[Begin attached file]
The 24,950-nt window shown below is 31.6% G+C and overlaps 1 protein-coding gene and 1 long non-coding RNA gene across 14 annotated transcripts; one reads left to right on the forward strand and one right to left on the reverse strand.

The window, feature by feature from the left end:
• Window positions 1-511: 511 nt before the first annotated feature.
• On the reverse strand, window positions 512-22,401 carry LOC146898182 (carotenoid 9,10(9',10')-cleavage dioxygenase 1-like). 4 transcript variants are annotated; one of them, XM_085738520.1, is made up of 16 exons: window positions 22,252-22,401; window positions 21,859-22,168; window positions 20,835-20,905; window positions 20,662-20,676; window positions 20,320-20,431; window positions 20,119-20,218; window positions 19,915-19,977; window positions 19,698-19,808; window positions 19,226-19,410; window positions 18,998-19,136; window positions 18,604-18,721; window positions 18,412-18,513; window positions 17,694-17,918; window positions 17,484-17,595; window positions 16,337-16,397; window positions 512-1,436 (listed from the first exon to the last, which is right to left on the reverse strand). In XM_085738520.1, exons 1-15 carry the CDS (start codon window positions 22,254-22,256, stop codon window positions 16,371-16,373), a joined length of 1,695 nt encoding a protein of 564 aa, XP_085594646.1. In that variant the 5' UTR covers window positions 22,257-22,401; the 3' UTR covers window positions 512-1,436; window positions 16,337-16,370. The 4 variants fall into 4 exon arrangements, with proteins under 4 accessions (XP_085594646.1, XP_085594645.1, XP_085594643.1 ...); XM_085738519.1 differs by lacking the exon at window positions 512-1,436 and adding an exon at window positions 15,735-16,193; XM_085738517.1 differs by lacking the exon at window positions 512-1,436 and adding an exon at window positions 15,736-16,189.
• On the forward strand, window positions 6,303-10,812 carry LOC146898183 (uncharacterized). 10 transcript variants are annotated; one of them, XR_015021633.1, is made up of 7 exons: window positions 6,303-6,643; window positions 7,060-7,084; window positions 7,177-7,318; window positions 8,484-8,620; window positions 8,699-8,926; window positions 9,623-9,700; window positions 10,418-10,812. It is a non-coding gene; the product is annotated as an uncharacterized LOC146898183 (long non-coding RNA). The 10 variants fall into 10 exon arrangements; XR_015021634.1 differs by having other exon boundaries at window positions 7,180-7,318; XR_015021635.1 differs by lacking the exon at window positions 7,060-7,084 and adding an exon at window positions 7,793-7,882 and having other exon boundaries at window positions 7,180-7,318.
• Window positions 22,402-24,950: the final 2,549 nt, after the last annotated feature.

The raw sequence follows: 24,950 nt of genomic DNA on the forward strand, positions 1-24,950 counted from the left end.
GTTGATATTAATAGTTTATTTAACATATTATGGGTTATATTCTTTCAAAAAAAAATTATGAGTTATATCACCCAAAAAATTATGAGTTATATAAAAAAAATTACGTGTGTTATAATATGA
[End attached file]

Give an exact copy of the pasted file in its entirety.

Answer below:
The 24,950-nt window shown below is 31.6% G+C and overlaps 1 protein-coding gene and 1 long non-coding RNA gene across 14 annotated transcripts; one reads left to right on the forward strand and one right to left on the reverse strand.

The window, feature by feature from the left end:
• Window positions 1-511: 511 nt before the first annotated feature.
• On the reverse strand, window positions 512-22,401 carry LOC146898182 (carotenoid 9,10(9',10')-cleavage dioxygenase 1-like). 4 transcript variants are annotated; one of them, XM_085738520.1, is made up of 16 exons: window positions 22,252-22,401; window positions 21,859-22,168; window positions 20,835-20,905; window positions 20,662-20,676; window positions 20,320-20,431; window positions 20,119-20,218; window positions 19,915-19,977; window positions 19,698-19,808; window positions 19,226-19,410; window positions 18,998-19,136; window positions 18,604-18,721; window positions 18,412-18,513; window positions 17,694-17,918; window positions 17,484-17,595; window positions 16,337-16,397; window positions 512-1,436 (listed from the first exon to the last, which is right to left on the reverse strand). In XM_085738520.1, exons 1-15 carry the CDS (start codon window positions 22,254-22,256, stop codon window positions 16,371-16,373), a joined length of 1,695 nt encoding a protein of 564 aa, XP_085594646.1. In that variant the 5' UTR covers window positions 22,257-22,401; the 3' UTR covers window positions 512-1,436; window positions 16,337-16,370. The 4 variants fall into 4 exon arrangements, with proteins under 4 accessions (XP_085594646.1, XP_085594645.1, XP_085594643.1 ...); XM_085738519.1 differs by lacking the exon at window positions 512-1,436 and adding an exon at window positions 15,735-16,193; XM_085738517.1 differs by lacking the exon at window positions 512-1,436 and adding an exon at window positions 15,736-16,189.
• On the forward strand, window positions 6,303-10,812 carry LOC146898183 (uncharacterized). 10 transcript variants are annotated; one of them, XR_015021633.1, is made up of 7 exons: window positions 6,303-6,643; window positions 7,060-7,084; window positions 7,177-7,318; window positions 8,484-8,620; window positions 8,699-8,926; window positions 9,623-9,700; window positions 10,418-10,812. It is a non-coding gene; the product is annotated as an uncharacterized LOC146898183 (long non-coding RNA). The 10 variants fall into 10 exon arrangements; XR_015021634.1 differs by having other exon boundaries at window positions 7,180-7,318; XR_015021635.1 differs by lacking the exon at window positions 7,060-7,084 and adding an exon at window positions 7,793-7,882 and having other exon boundaries at window positions 7,180-7,318.
• Window positions 22,402-24,950: the final 2,549 nt, after the last annotated feature.

The raw sequence follows: 24,950 nt of genomic DNA on the forward strand, positions 1-24,950 counted from the left end.
GTTGATATTAATAGTTTATTTAACATATTATGGGTTATATTCTTTCAAAAAAAAATTATGAGTTATATCACCCAAAAAATTATGAGTTATATAAAAAAAATTACGTGTGTTATAATATGA